Posted on: October 4, 2017

Root House Museum Goes Into Mourning this October

root house

October 4, 2017

CONTACT: Trevor Beemon

Executive Director



Root House Museum Goes Into Mourning this October


Marietta's antebellum William Root House will teach visitors about mourning practices of the 1850s by setting up a wake for a departed family member.

MARIETTA - During the 1850s, Hannah and William Root shared their home with their children and extended family. Hannah Root's father, Leonard Simpson, lived with the family and passed away on October 11, 1856. During the month of October, the Root House will be decorated for mourning as it would have been at the time of Leonard Simpson's death.  

BACKGROUND INFORMATION: During the 1850s, Antebellum parlors were used for guests, family gatherings, and special occasions such as weddings and funerals. During a funeral, the coffin would have been kept in the parlor with the feet of the body facing towards the door. Many of the items in the parlor would have been draped in a black fabric. The fabric, called crepe, was commonly used for funerals because it was inexpensive and had a matte, lusterless surface that was deemed appropriately solemn for mourning. It was also customary to have flowers for a wake. Lilies were the most commonly used flower at this time because, in the "language of flowers," lilies symbolize purity.

In the dining room, some of the furnishings would have been moved around according to need. During a funeral, furniture would have been moved to the side to make room for chairs for the ceremony. Funeral guests would have been seated across the hall from the parlor so they could view the ceremony through the doorways without being too close to the family and the body. They would be permitted to see the body one at a time after the ceremony. A traditional food for funerals was funeral biscuits. These were shortbread cookies made especially for funerals. They would have an image imprinted on the cookie, such as a heart, cherub, winged head, hourglass, or skull. It was customary to serve the funeral biscuits with beer or ale, and they were usually dipped in the ale before being eaten.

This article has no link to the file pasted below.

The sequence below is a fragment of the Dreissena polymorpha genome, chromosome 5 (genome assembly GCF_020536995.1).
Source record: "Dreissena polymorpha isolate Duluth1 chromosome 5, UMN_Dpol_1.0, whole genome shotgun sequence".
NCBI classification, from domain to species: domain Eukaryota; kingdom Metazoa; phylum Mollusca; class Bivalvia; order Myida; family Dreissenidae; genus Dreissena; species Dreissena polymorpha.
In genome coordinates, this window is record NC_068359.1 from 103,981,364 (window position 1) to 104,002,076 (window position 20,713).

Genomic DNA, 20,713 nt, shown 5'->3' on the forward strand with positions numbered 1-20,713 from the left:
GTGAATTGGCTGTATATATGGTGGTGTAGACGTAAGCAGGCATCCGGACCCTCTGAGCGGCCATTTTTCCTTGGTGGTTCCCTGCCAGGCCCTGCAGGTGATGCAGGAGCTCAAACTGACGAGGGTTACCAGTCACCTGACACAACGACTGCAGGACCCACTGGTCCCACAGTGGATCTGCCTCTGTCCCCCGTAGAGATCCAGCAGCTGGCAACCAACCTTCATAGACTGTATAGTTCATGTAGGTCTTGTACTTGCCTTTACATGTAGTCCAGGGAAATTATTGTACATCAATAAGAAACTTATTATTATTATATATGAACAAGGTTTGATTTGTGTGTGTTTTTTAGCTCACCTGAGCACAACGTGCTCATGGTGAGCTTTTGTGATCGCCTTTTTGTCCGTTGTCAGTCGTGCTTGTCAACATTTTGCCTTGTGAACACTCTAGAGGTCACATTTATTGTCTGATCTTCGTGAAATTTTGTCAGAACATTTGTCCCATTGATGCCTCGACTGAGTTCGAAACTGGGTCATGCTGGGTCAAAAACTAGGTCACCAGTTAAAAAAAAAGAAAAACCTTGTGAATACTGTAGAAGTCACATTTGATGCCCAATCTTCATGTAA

INFORMATION: 770-426-4982; roothousemuseum.com/mourning 

Daytime tours are included in the cost of general museum admission. Special night tours are offered Friday and Saturday nights from 7:00pm to 10:00pm through October. Night tour tickets are available in advance online at roothousemuseum.com/mourning. 

ABOUT THE WILLIAM ROOT HOUSE MUSEUM & GARDEN: Owned and operated by Cobb Landmarks & Historical Society, the William Root House Museum & Garden offers an authentic look at life for a middle-class Georgia family during the 1860s. The simple frame house is more typical of its time and place than the grand plantations and columned mansions people typically imagine when they think of the Old South.

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